It's in the blood.
By tradition, Judgement Day always fell on 1 April, although the hour for the actual event had drifted over the years, eventually settling at 6:00 p.m.. Anne Stepanic glanced around the Harringtons' cocktail party, already regretting her decision to attend.
“Anne, come over here,” said George Harrington, waving her towards the makeshift bar in the corner of his living room. “What can I get you to drink?”
Anne gazed uncertainly at the row of bottles on the card table. “How about a ... Budweiser?”
“Budweiser? Sorry, don't have any. But I do have a good selection of imported beer. Or maybe a white wine?”
Anne shook her head. “Never mind. I'll just have some water.”
“I understand completely, dear,” said Vanessa Harrington, sliding in from behind Anne and wrapping her perfectly manicured fingers around Anne's wrist. “We all need to be sober when the big announcements come.” Vanessa took a sip from her gin and tonic. “Tell me,” asked Vanessa, “where did Larry apply?”
“Well, Eastern Southwest State University, of course. I knew we could afford that. And then I, well ... I thought it would nice to apply someplace, well ... you know, a reach for him, so we sent in an application to Yale.”
Vanessa coughed, almost choking on her drink. “Did you say Yale?”
“Yes,” said Anne. “What's wrong with that?”
“Nothing wrong with that,” said George.
Vanessa glared at her husband. “Well,” she said, “it's just that college admissions these days — it's really all a question of the right breeding, isn't it?” Vanessa fingered the strand of pearls around her neck. “And your husband — I would never speak ill of the dead, mind you, but your late husband was a ...” Vanessa paused briefly before delivering her coup de grâce. “He was a plumber.”
Anne stuck out her chin. “And a good plumber, too. He was a smart man. But back in the old days, you had to fill out an application for college — not like now, where you just send in a cheek swab. He always said that he just couldn't be bothered to apply.”
George tried to change the subject. “Did you know that the gene scan allows them to test for 27 different intellectual abilities?” He chuckled. “I remember some of the dumb questions they asked when I applied for college. 'If you were a breakfast cereal, which one would you be?' It's so much more scientific these days.”
Vanessa set her drink down on the bar. “Eastern Southwest State's a perfectly good school, Anne. And if Larry doesn't get in, they have a northern branch campus that would certainly take him.” Vanessa glanced over at George. “Our Chester will be going to Harvard, just like his father.”
“But what if he doesn't get in?” asked Anne.
Vanessa shot Anne a poisonous look. “Oh, we've made alternate plans. Princeton is an excellent back-up choice.” Vanessa smoothed back her peroxide hair. “Now, George, it's almost time. Be a sweetheart and turn on the wall screen.”
“Yes, dear,” mumbled George. He flicked his wrist, powering up the far wall. “So, Anne, where is Larry?”
“He's right across the street,” said Anne, “visiting Cathy Higgins. They've been spending so much time together lately. It's a shame they probably won't be going to the same school next year. I'm not sure they realize that yet.”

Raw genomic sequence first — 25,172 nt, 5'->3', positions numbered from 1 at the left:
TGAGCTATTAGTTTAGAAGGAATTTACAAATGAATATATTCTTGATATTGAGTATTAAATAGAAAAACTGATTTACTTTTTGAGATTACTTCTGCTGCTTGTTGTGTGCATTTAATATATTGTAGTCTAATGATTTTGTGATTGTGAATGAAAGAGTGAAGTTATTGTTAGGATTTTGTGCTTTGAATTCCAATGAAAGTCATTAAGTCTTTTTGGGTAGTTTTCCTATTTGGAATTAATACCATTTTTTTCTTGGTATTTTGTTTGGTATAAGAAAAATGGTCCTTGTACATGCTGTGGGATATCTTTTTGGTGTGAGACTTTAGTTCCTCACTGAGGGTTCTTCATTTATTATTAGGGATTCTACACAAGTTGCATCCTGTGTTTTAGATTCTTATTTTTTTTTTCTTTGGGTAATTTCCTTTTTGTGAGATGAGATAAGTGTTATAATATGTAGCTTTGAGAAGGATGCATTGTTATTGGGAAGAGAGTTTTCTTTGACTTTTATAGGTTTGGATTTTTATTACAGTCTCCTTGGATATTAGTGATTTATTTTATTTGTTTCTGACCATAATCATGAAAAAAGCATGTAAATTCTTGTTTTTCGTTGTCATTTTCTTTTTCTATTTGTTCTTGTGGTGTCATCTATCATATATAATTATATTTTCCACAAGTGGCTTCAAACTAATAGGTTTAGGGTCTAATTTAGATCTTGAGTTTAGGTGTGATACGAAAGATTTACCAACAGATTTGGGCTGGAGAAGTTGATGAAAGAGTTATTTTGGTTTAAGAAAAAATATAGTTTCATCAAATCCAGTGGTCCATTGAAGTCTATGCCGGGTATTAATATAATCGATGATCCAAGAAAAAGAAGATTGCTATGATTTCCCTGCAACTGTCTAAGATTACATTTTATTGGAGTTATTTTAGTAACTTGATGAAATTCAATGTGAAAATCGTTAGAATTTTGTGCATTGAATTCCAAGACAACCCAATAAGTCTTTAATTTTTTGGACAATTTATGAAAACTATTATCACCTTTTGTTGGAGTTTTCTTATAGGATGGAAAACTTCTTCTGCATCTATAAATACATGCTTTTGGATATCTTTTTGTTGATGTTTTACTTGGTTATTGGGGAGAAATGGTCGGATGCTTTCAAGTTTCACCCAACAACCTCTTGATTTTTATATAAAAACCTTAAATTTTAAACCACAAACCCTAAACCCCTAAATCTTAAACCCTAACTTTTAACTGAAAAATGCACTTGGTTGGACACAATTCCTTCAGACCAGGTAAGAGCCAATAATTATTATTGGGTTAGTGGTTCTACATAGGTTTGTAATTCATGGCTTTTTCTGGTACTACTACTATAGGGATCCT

To a chorus of vaguely martial music, the wall screen filled with foot-high orange letters, announcing “Judgement Day”. George had already programmed it for the families in attendance, and the screen rapidly split into individual cells. Anne strained to find Larry Stepanic. There he was, in the lower right-hand corner, with 'Yale' spelt out in bright green block letters. Anne suppressed the urge to squeal. She turned to Vanessa, who was slowly turning purple.
“There must be some mistake,” said Vanessa, shaking her head. “Harvard — red. Princeton — red. Brown — red.”
“Hey, that's funny,” said her husband. “Brown red.”
Vanessa whirled and poked a finger into George's chest. “Your fault. Your genes. We're ruined. Chester will have to go to some pathetic second-rate state school, and it's all your fault. You stupid, stupid man. Why did I marry you?” Vanessa's voice trailed off in an incoherent rant. “Pathetic specimen of an inferior genetic bad DNA ...” Then she shrieked and ran to her bedroom, slamming the door behind her. The other parents in the room stared into their drinks for a decent interval, then began to drift away from the party.
“Well,” said George, “I guess we ought to tell the kids, don't you think?”
“I told Larry and Cathy to get over here by 6:05,” said Anne.
A few minutes later, the front door opened, and in toddled Larry and Cathy, each one clutching a favourite stuffed animal. Larry cradled his blue hippo, and Cathy dragged a stuffed bunny along the floor by one of its ears.
Anne hugged Larry. “Guess what,” she said, “you got into Yale!”
Larry furrowed his brow. “Is that where I'm going to school next year?”
“Oh no, silly,” said Anne, smiling. “Next year, you're going to kindergarten.”
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Scherrer, R. The common app. Nature 485, 540 (2012). https://doi.org/10.1038/485540a